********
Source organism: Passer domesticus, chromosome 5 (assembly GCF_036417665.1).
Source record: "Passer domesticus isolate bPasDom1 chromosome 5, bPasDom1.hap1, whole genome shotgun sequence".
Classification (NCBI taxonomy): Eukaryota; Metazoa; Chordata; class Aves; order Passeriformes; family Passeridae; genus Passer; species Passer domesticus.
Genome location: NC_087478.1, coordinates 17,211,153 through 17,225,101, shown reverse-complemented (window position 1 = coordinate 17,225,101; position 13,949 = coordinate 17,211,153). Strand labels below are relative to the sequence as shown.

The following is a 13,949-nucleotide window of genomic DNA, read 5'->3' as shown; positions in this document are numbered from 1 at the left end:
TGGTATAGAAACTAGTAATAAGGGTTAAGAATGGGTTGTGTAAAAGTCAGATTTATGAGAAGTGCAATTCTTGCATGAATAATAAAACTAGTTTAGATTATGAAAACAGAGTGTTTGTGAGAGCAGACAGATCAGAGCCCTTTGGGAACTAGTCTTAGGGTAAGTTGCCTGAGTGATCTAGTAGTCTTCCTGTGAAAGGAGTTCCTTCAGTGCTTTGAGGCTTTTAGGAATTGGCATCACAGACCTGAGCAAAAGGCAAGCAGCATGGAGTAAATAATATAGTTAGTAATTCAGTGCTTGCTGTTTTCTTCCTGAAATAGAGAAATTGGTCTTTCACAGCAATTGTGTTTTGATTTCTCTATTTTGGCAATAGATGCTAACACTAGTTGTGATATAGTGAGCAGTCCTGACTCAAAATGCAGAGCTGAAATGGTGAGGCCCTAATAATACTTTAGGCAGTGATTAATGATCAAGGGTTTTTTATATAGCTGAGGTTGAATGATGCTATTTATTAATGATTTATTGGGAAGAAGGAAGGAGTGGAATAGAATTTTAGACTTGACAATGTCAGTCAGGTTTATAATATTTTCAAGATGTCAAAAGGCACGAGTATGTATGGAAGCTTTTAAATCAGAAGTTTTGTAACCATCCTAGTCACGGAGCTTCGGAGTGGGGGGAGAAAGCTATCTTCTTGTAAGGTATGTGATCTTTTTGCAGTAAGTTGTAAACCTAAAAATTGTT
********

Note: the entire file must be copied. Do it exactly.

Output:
Source organism: Passer domesticus, chromosome 5 (assembly GCF_036417665.1).
Source record: "Passer domesticus isolate bPasDom1 chromosome 5, bPasDom1.hap1, whole genome shotgun sequence".
Classification (NCBI taxonomy): Eukaryota; Metazoa; Chordata; class Aves; order Passeriformes; family Passeridae; genus Passer; species Passer domesticus.
Genome location: NC_087478.1, coordinates 17,211,153 through 17,225,101, shown reverse-complemented (window position 1 = coordinate 17,225,101; position 13,949 = coordinate 17,211,153). Strand labels below are relative to the sequence as shown.

The following is a 13,949-nucleotide window of genomic DNA, read 5'->3' as shown; positions in this document are numbered from 1 at the left end:
TGGTATAGAAACTAGTAATAAGGGTTAAGAATGGGTTGTGTAAAAGTCAGATTTATGAGAAGTGCAATTCTTGCATGAATAATAAAACTAGTTTAGATTATGAAAACAGAGTGTTTGTGAGAGCAGACAGATCAGAGCCCTTTGGGAACTAGTCTTAGGGTAAGTTGCCTGAGTGATCTAGTAGTCTTCCTGTGAAAGGAGTTCCTTCAGTGCTTTGAGGCTTTTAGGAATTGGCATCACAGACCTGAGCAAAAGGCAAGCAGCATGGAGTAAATAATATAGTTAGTAATTCAGTGCTTGCTGTTTTCTTCCTGAAATAGAGAAATTGGTCTTTCACAGCAATTGTGTTTTGATTTCTCTATTTTGGCAATAGATGCTAACACTAGTTGTGATATAGTGAGCAGTCCTGACTCAAAATGCAGAGCTGAAATGGTGAGGCCCTAATAATACTTTAGGCAGTGATTAATGATCAAGGGTTTTTTATATAGCTGAGGTTGAATGATGCTATTTATTAATGATTTATTGGGAAGAAGGAAGGAGTGGAATAGAATTTTAGACTTGACAATGTCAGTCAGGTTTATAATATTTTCAAGATGTCAAAAGGCACGAGTATGTATGGAAGCTTTTAAATCAGAAGTTTTGTAACCATCCTAGTCACGGAGCTTCGGAGTGGGGGGAGAAAGCTATCTTCTTGTAAGGTATGTGATCTTTTTGCAGTAAGTTGTAAACCTAAAAATTGTT